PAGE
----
Two Headed - Two Tails coins

Discussion in 'Frequently Asked Questions' started by National dealer, May 29, 2004.

  1. National dealer

    National dealer New Member

    I have a two-headed coin. How much is it worth?


    Well, it’s probably worth $2.95 plus postage. The coin is a "magician’s coin" – a novelty item.
    "You’ll never lose a coin toss with this coin,"
    Someone foolishly, or purposely spent his or her two headed coin and now you have it.


    Such altered items have no numismatic value.
     
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  3. GDJMSP

    GDJMSP Numismatist Moderator

    While it is true that 99.99999 % of all two-headed or two-tailed are manufactured novelty coins - genuine examples do exist. But they are beyond rare.

    To the best of my knowledge there has been a grand total of 1 two-tailed Washingtom quarter - 1 two-headed Indian Head cent - and I believe 1 dime - though I'm not sure of the series or the side off the top of my head.

    The odds of a collector finding a genuine example of one of these coins are astronomical.
     
  4. jtwax

    jtwax Senior Member

  5. Just Carl

    Just Carl Numismatist

    They sell for a little more than a few dollars lately. There popularity has made them a requested coin at magicians stores. The nickels are about $5 and upward to the half dollar for $25. At least that is the prices at a store near me. One of thier biggest sellers. There is also the hollowed out Cent with a dime on the other side, hollowed out quarter with a nickel on the other side and a few others.
     
  6. Haleiwa

    Haleiwa New Member

    Lots of coin stores sell 'em but they do sell 'em as magician trick coins. The concept of making them is incredible . . . but with today's technology on machining a coin, you never know. There's absolutely no way by looking at it with the naked eye that it's not real.
     
  7. Coinfreak~24

    Coinfreak~24 Active Member

    rare that can go for $1000 or more
     
  8. Coinfreak~24

    Coinfreak~24 Active Member

    oh a magic coin maybe a buck
     
  9. Haleiwa

    Haleiwa New Member

    Especially when you use it to flip coins. :eek: Just don't let your opponent ever see the coin. Lol.
     
  10. snaz

    snaz Registry fever

    Does anyone have a picture of an authenticated one?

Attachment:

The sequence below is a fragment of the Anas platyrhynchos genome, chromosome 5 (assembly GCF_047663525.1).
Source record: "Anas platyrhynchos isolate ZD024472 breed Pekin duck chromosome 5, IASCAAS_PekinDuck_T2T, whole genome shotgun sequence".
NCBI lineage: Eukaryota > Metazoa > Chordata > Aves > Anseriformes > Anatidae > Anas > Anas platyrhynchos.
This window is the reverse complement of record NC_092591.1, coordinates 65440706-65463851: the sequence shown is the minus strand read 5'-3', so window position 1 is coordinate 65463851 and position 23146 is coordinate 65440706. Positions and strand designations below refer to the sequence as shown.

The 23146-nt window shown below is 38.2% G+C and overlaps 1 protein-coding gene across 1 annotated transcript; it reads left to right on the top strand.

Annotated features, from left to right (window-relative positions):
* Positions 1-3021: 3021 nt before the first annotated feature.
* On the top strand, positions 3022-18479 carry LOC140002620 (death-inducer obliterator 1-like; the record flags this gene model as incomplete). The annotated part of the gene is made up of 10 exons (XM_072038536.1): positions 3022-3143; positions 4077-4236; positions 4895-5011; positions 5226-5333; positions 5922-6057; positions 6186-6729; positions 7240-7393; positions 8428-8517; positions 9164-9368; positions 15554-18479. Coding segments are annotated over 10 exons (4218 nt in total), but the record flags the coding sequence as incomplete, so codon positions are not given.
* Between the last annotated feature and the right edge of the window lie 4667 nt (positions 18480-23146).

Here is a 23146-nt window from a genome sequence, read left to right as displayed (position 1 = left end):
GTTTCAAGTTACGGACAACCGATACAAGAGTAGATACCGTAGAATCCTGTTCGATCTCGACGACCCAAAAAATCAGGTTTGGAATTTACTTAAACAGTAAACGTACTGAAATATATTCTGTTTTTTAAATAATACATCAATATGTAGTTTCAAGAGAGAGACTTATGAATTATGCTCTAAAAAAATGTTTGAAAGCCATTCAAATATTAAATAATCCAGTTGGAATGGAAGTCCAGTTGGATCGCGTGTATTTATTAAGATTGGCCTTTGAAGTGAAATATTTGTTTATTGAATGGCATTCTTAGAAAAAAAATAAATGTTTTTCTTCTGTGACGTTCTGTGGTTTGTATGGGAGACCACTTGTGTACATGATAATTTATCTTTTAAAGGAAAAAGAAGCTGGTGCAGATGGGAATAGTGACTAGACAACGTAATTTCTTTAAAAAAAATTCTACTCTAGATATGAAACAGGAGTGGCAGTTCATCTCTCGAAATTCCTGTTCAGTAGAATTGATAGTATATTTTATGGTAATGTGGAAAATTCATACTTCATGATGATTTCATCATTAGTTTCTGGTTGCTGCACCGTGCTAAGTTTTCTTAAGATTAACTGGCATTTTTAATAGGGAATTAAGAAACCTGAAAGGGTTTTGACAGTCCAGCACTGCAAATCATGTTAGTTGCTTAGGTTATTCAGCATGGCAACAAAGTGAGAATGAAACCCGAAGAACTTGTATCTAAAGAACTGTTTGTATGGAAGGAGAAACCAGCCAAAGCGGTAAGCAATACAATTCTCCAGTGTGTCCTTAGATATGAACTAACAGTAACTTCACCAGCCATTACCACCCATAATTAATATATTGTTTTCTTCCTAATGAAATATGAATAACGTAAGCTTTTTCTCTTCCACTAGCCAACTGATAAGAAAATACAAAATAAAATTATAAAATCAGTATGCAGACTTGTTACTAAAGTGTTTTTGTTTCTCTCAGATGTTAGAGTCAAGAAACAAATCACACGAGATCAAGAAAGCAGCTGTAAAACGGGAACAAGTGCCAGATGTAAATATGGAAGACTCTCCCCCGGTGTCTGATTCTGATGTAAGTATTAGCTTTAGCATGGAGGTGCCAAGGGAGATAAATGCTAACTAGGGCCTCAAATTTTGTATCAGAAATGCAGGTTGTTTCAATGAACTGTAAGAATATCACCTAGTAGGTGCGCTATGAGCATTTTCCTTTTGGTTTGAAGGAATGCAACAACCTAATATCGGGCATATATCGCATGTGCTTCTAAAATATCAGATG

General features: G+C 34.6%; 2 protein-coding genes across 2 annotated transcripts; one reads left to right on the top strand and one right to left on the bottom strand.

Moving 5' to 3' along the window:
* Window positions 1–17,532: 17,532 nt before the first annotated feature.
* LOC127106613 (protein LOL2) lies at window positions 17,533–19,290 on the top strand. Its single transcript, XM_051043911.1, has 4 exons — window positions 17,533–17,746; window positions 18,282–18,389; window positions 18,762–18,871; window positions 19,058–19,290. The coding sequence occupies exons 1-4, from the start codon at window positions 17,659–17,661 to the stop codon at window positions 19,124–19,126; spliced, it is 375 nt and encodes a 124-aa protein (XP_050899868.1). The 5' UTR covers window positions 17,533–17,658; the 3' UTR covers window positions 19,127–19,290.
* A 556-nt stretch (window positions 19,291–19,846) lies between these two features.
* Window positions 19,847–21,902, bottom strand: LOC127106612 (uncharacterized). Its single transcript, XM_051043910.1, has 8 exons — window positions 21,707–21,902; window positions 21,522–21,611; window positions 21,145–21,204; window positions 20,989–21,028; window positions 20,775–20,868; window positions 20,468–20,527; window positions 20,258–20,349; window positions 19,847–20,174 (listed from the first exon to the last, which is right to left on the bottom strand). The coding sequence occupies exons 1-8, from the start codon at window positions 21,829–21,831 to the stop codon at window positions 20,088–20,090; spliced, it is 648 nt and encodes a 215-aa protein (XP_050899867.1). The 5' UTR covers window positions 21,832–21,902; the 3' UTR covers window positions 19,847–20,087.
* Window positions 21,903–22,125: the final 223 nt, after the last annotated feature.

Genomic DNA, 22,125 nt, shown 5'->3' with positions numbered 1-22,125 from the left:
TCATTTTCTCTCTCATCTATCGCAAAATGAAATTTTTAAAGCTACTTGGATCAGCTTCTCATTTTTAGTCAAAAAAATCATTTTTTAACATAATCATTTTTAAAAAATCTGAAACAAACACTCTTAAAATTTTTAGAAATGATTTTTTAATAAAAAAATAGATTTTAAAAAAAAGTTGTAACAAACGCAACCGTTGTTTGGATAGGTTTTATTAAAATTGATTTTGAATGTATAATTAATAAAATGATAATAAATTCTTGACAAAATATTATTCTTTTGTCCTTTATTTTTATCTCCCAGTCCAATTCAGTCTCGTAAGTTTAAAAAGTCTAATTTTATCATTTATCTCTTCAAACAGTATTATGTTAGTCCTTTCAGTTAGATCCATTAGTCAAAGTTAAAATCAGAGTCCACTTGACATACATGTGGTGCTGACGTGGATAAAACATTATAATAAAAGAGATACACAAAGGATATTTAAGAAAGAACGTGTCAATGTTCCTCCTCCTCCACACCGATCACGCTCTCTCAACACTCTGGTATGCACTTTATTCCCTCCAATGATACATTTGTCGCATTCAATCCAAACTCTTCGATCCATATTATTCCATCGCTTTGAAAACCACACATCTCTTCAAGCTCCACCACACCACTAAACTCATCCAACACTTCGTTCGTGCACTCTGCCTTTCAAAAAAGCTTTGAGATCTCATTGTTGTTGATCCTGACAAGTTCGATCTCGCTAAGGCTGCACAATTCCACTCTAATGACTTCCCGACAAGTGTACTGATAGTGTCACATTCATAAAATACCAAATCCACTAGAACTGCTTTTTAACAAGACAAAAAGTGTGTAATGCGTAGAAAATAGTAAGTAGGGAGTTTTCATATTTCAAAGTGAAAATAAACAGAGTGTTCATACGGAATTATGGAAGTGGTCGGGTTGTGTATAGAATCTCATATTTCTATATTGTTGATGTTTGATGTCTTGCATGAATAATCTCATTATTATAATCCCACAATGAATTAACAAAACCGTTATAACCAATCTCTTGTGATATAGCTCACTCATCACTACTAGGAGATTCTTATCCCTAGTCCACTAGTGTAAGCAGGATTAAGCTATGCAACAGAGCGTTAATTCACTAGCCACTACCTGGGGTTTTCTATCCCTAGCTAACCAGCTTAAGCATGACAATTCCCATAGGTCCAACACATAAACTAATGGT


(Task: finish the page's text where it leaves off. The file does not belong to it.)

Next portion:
11. GDJMSP

    GDJMSP Numismatist Moderator

    You can find several of them - HERE
     
  12. ewomack

    ewomack Senior Member Supporter

    A 2-headed coin from recent times would be impossible, wouldn't it? Aren't both sides now struck at once? It would take a HUGE error (or an intentional event) to make one.

    Years ago I was at a small coin shop (which sadly closed) and a bedazzled person came in. I was rummaging through some books and he walked up to me and said "do you collect coins?" I said "yeah." Then he showed me a Kennedy half - I don't remember the year. Then he turned it over and exposed a second "heads" side. Not wanting to diffuse him I said "Hm!" and continued rummaging. Thinking he had a great rarity, he berated the shop owner and said "a friend of mine looked at it under a scope and couldn't find anything unusual!" The owner nonchanlantly grabbed it and, within 5 seconds, pointed at the rather obvious seam. Then he said "it's impossible because both sides are struck at once." I kept my distance, but the guy left silently.


    I'm sure every coin shop owner has a story like this.
     
  13. GDJMSP

    GDJMSP Numismatist Moderator

    Guess that depends on what you call recent times. Did you read what is found at the link I posted ?
     
  14. Hobo

    Hobo Squirrel Hater

    That's how coins have always been made. How could you strike only one side of a coin? (One side could be blank but it would still be struck - as a blank.)

    Currency, on the other hand, is printed one side at a time (if I remember correctly).
     
  15. Paawpaaw

    Paawpaaw Junior Member

    I have a 2 headed Morgan Dollar. My grandfather got it around 1945. It was made by a person in prison. He split the coins in halve and somehow got them back to gether. The reeded edges match perfectly and you can only see a dark center ring along the edge.
     
  16. sjann

    sjann New Member

    :hatch:has anyone got any information on a 1943 lincoln penny?how about a lincoln penny with two heads on the front?
     
  17. Hobo

    Hobo Squirrel Hater

    Welcome to CT.

    1943 Lincoln Cents were made of steel coated with zinc. Some bronze '43 cents are known and are worth 5 figures (if genuine).

    What is the second head on your Lincoln Cent? Is it Kennedy?
     
  18. sjann

    sjann New Member

    :hatch:yes,it has kennedy's head!
     
  19. snaz

    snaz Registry fever

    Good call Hobo, LOL.
    It is post mint damage, these are novelty items from the 70's I believe they were used on business cards and such. Worth a little bit.. ( under 5 dollars) if it's still attached to the card. But this has no REAL numismatic value.
     
  20. sjann

    sjann New Member

    does anyone know if this was in a set? how many were made, and why were they made? was it some kind of private set? been searching some time for this information,and would like some history on this coin? it is a lincoln penny with kennedy's head beside it on the front. the back looks like a regular penny! any and all information would be appericiated!does anyone know if the 1943 penny is rare or valuable? need information on this penny,what should someone look for! I have hear this is a vauable 1943 penny! is this true?:desk:which one's are valuable?
     
  21. snaz

    snaz Registry fever

    UMMMMMM Here, this might help:

    And the 1943 cents are only valuable if they are copper.. or an extremley high grade steel.
     
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